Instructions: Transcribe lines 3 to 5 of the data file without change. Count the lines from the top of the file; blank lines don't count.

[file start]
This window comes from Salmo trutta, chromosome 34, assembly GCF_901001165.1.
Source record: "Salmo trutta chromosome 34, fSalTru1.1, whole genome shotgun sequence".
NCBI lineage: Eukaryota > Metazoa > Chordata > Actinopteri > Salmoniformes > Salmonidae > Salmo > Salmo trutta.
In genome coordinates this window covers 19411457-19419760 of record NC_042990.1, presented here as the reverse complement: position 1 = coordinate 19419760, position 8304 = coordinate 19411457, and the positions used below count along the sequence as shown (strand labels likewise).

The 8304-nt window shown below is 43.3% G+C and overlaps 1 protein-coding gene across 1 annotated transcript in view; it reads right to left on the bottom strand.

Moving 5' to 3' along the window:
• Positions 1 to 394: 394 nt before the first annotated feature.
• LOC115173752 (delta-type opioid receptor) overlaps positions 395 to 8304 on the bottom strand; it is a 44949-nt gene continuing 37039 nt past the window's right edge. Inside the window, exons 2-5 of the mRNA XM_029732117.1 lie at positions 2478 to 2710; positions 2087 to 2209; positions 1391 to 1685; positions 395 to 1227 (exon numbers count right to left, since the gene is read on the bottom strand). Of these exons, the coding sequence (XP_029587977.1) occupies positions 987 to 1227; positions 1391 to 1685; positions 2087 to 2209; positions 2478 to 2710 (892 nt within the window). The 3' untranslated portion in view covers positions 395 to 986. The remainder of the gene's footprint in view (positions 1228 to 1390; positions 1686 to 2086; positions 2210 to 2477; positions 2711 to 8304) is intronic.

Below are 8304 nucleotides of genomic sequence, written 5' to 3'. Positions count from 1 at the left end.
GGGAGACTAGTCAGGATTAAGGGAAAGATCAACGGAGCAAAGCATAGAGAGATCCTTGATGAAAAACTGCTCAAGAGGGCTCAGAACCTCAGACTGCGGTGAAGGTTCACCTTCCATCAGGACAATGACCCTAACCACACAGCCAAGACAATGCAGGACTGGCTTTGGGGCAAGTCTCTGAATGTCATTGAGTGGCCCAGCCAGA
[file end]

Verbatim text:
NCBI lineage: Eukaryota > Metazoa > Chordata > Actinopteri > Salmoniformes > Salmonidae > Salmo > Salmo trutta.
In genome coordinates this window covers 19411457-19419760 of record NC_042990.1, presented here as the reverse complement: position 1 = coordinate 19419760, position 8304 = coordinate 19411457, and the positions used below count along the sequence as shown (strand labels likewise).

The 8304-nt window shown below is 43.3% G+C and overlaps 1 protein-coding gene across 1 annotated transcript in view; it reads right to left on the bottom strand.